“The level of threats that he would make and the stalking behavior, in my opinion, should have terminated visitations, should have terminated child contact,” she told Denver7.

Instead, she says those threats got her and other professionals booted from the case – exactly what Anthony wanted for anyone whom he felt was not “in his corner,” the woman said.

Court records show how far his threats went.

In a July 2016 letter, Ty’s pediatrician wrote to Jing Tesoriero telling her that he was discharging Ty from his care by the end of the month because of verbal abuse from Anthony.

“As you know, his father has previously threatened my office manager with a lawsuit for putting his child on ADHD medication (even though he does not have medical decision making authority.),” the doctor wrote. “Now he has resorted to defaming me and harassing my patients on the internet. I was able to block him and remove his comments, but I took a screen shot first. I am enclosing copies of the screen shots for you to share with your legal counsel.”

He said that he enjoyed caring for Ty but that he “cannot tolerate this type of verbal abuse from his father.”

“I am sorry that his father is interfering in his care and harassing me online,” the doctor wrote. “The best course for Tiberius’ well-being is a cooperative co-parenting situation. I hope that this eventually is the outcome for you and Tiberius.”

The professional who was formerly involved in the case said Anthony would manipulate people until he got what he wanted.

In an email sent to the child family investigators in the most recent case from an anonymous address that was tied to Anthony by Jing’s attorney, he wrote: “We are watching your [child family investigation] of Tiberius Tesoriero very carefully. … If even one of your actions or recommendations brings harm to the child, there will be ramifications for you and yours for many years to come.”

The threatening email and other threats to the investigator’s life would lead to him being taken off the case as well – another part of a broader pattern that the professional who spoke with Denver7 said was not taken seriously enough by DHS.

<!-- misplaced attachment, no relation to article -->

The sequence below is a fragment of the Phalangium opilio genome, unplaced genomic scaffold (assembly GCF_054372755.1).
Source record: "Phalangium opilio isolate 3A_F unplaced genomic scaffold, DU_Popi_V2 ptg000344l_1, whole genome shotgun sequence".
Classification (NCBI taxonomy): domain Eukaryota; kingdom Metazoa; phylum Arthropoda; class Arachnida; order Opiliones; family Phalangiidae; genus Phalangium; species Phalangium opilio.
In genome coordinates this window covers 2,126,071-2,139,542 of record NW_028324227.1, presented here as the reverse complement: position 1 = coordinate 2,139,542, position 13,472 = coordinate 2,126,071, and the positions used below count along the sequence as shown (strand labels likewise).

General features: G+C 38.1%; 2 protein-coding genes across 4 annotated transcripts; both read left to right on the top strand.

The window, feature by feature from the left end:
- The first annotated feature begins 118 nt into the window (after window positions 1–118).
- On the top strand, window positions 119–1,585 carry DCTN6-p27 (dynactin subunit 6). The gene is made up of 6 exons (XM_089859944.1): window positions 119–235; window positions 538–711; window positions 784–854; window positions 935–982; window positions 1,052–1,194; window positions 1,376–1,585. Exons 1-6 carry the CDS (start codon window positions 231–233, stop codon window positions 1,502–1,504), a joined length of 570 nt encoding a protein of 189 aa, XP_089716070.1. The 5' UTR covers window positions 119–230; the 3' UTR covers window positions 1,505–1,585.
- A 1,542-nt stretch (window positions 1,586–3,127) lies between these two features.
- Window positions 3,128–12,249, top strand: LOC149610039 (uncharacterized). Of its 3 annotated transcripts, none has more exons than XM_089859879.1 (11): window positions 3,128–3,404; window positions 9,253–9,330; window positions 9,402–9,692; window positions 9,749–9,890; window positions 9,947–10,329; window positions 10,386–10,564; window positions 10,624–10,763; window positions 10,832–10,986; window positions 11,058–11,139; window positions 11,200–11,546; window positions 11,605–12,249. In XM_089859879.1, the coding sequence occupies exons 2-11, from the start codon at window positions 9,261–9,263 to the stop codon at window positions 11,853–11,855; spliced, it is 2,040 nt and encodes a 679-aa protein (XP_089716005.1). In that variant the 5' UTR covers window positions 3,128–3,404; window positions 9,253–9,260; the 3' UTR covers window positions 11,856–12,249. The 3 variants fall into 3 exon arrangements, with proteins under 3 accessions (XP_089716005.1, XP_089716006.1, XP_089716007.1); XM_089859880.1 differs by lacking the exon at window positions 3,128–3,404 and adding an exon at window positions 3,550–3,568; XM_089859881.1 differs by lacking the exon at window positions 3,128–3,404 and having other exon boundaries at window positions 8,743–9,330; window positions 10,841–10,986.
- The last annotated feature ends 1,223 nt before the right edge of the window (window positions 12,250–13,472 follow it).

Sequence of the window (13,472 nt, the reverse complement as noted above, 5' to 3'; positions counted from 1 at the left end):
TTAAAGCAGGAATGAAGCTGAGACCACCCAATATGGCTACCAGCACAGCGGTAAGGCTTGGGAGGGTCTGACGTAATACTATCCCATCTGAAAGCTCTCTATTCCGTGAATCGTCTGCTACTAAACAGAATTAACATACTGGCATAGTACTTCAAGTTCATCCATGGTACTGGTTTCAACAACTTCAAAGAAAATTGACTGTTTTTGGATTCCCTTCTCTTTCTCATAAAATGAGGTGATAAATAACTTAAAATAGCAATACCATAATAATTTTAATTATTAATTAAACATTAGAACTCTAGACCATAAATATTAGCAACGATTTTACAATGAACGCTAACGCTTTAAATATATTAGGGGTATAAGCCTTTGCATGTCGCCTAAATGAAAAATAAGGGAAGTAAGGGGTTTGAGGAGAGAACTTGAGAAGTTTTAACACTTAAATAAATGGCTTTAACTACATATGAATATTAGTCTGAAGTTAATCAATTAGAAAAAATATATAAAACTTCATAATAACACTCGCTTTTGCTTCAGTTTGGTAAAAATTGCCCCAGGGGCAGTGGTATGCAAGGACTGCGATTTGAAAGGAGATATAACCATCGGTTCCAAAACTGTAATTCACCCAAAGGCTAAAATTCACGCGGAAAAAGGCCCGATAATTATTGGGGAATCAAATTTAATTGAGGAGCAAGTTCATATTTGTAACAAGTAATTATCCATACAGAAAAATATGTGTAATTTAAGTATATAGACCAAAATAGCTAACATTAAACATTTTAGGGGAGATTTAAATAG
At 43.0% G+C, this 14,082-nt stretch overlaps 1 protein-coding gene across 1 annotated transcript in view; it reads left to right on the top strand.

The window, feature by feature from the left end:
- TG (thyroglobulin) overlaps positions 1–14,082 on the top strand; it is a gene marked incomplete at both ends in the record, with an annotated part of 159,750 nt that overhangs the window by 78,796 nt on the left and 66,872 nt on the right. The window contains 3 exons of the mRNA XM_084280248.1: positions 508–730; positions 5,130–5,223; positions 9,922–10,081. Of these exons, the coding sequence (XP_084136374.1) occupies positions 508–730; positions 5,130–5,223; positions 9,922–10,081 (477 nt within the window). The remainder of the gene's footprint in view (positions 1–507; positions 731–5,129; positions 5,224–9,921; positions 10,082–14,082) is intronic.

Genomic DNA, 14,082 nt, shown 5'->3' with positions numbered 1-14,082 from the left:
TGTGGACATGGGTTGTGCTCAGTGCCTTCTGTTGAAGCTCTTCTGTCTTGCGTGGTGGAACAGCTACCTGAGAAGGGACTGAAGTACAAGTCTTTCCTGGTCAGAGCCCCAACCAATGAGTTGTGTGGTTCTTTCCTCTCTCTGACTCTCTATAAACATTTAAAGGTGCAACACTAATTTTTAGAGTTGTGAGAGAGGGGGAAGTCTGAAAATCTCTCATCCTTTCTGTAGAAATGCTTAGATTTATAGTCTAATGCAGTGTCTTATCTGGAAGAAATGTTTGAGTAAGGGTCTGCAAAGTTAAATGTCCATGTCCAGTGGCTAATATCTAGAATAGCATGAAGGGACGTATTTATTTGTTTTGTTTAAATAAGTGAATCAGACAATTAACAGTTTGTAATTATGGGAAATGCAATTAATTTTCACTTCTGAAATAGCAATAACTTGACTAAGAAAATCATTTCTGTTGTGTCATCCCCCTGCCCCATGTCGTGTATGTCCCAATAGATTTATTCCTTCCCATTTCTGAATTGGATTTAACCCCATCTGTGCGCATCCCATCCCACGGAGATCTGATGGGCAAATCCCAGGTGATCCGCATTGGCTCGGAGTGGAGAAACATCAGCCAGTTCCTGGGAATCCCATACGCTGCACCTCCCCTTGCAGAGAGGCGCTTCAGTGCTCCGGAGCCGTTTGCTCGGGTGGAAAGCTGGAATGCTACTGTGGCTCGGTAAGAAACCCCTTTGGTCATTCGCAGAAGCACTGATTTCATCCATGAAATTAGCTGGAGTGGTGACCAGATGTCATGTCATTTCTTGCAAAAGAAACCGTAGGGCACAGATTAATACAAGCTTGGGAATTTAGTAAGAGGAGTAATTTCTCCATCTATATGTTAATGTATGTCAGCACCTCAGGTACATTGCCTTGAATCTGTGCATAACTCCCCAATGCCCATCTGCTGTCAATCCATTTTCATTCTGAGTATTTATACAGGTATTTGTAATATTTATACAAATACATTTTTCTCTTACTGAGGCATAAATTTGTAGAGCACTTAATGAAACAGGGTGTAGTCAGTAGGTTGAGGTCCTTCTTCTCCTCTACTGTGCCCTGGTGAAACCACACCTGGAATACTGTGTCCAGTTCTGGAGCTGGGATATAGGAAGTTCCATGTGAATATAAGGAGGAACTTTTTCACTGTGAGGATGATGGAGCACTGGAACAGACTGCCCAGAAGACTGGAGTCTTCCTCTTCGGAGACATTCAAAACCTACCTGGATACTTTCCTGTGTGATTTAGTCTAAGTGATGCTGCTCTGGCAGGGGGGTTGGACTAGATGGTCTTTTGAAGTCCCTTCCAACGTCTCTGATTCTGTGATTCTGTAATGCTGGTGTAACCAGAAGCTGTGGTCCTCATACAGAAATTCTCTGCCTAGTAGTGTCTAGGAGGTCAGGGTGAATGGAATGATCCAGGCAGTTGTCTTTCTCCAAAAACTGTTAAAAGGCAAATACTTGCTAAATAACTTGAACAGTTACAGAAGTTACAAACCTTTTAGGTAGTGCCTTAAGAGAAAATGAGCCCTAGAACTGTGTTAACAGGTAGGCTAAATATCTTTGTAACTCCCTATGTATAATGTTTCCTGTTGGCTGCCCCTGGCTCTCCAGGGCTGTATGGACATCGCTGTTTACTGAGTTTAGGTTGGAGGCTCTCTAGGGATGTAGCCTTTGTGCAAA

“Dad knew how to work the system, knew how to work the professionals,” she said. “But at the same time, I think the professionals let him work them.”

MORE: Man who killed son, himself should not have had gun due to law regarding domestic violence abusers

When asked for comment, DHS said it could not discuss child welfare matters. But an email sent from Douglas County’s senior DHS attorney, John Thirkell, tells its own story.

Jing Tesoriero’s attorney, Caroline Cooley, told Thirkell that Anthony had killed Ty and that she was having difficulty processing the news.

“There are many ‘what ifs’ in this tragic situation, but there is one certainty. Only one person is responsible for the tragic loss perpetrated here,” Thirkell wrote in response. “We’re grieving and praying at our end as well, that God has swiftly rescued the soul of an innocent. We can certainly talk in the days [ahead] to try and process the unfathomable act of evil.”

In addition to the custody questions and those involving how Douglas County DHS handled the case, there are still questions about why Anthony was able to retain weapons that should have been taken from him under a state law because he had a mandatory protection order for domestic abuse issued against him.

The State Department of Human Services is investigating Ty’s death in accordance with a state law that requires a review of a child’s death. But Jing and Cooley have asked for an independent investigation, saying they don’t believe the state is capable of investigating its own.

The governor’s office stopped short of calling for an independent investigation but said it is closely monitoring the state’s investigation. A spokesman for Gov. Jared Polis said last Thursday that his office "will do everything in our power to make sure the process [of the investigation] is as robust as possible."

But the professional says this case shows the system is broken and laws need to change.

“There were enough warning signs for this child not to go back to him.”